The title track of the Avett Brothers' new record reveals how comfortable the musicians are with appearing in Gap ads and facing anyone who would question their integrity. "If I live the life I'm living, I won't be scared to die," goes the whimsical, campfire-ready chorus. It's as strong as any of their mystical story-songs.
Joe Kwon's cello, oftentimes an odd musical third wheel in the rollicking presence of a banjo and guitar, doesn't pretend to be anything but a cello on this project, particularly when exploring the cold in "Winter in My Heart." Kwon gilds a symphonic catchphrase in the bridge and projects dark-colored notes just beneath the surface throughout. The song also features a glistening turn on musical saw. That said, I urge you to ignore the song's similarity to George Jones' recording of "He Stopped Loving Her Today." I'm sure the Avetts would win in court.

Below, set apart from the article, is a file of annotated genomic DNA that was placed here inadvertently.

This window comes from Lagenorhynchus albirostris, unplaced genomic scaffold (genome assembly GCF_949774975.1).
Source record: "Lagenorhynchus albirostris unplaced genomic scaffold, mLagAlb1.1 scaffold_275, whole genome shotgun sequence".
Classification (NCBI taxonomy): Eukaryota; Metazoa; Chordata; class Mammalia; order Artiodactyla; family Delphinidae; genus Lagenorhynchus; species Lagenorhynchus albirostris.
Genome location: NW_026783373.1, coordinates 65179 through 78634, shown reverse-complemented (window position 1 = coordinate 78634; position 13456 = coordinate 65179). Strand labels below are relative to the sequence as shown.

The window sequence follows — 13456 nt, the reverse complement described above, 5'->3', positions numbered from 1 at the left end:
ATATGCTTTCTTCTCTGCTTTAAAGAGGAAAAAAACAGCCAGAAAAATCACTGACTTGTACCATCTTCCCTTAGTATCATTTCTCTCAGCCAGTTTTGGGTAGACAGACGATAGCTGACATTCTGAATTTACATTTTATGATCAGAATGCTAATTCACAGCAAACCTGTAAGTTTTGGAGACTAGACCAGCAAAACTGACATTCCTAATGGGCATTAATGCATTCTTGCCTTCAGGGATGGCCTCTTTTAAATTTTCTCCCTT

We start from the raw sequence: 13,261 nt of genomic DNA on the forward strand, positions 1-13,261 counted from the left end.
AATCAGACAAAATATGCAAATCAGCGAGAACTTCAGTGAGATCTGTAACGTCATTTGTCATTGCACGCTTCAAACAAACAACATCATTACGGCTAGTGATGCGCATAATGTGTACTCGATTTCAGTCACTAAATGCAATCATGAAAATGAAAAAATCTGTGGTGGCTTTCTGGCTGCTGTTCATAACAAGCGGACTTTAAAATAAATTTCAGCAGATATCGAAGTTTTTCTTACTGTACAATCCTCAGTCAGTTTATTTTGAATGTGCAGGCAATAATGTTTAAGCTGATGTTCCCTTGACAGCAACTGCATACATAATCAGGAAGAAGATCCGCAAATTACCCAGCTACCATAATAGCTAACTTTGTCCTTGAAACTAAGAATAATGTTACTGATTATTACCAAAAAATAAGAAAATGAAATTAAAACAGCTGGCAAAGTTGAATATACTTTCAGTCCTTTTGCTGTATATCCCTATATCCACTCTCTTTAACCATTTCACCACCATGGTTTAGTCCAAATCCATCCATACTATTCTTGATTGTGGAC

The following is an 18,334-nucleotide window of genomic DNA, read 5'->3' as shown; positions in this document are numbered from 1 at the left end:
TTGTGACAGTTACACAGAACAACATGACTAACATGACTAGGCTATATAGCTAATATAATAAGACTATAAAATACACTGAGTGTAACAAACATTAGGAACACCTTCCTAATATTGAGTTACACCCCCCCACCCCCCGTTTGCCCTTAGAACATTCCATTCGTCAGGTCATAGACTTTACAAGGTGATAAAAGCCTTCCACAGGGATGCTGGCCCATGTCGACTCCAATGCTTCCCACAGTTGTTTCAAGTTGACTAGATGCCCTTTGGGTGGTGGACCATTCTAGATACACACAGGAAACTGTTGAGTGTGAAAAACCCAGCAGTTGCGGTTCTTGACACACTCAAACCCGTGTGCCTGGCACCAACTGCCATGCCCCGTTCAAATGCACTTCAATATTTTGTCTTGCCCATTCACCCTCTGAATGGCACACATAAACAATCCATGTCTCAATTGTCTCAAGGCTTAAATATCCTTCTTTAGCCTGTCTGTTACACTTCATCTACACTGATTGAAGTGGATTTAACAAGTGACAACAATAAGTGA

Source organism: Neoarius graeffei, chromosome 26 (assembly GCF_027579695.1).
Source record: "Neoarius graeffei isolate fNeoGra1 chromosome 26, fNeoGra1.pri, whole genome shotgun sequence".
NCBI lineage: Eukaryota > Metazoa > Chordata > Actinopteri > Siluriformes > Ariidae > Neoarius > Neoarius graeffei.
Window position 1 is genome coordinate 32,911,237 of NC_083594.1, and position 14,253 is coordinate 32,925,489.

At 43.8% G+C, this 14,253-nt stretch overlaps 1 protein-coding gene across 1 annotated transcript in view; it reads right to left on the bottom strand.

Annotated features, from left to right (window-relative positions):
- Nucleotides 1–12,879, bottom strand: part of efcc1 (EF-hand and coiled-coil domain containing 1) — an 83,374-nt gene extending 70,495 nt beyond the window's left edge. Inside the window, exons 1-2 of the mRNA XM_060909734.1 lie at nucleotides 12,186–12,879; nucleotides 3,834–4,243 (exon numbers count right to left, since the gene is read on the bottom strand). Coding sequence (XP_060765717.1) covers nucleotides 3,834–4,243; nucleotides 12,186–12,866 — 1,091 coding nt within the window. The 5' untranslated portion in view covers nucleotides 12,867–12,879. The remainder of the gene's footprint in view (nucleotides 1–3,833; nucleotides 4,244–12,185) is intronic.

When discussing the Avetts' live show, I once described them as playing "with the sense of urgency and zany adventure that you would invest in the act of throwing a blanket over a bat flying loose in your house." Producer Rick Rubin has found a way to bring out that grinning sense of abandon on two records now.
In the fun-tacular sense, the champion cut on The Carpenter is the all-too-brief "I Never Knew You." What a fun number this would be to hear live. The recurring line of the song soothes the smudge of cynicism within anyone who's ever left a lover and never regretted it: "You say I wouldn't know you now - well, I didn't even know you then."
The album climbs confidently, moving toward a peak song by song. Unfortunately the Avetts reach the summit about halfway through. The music continues to succeed but the brothers seem to have run out of words, at least words that emote rather than tell.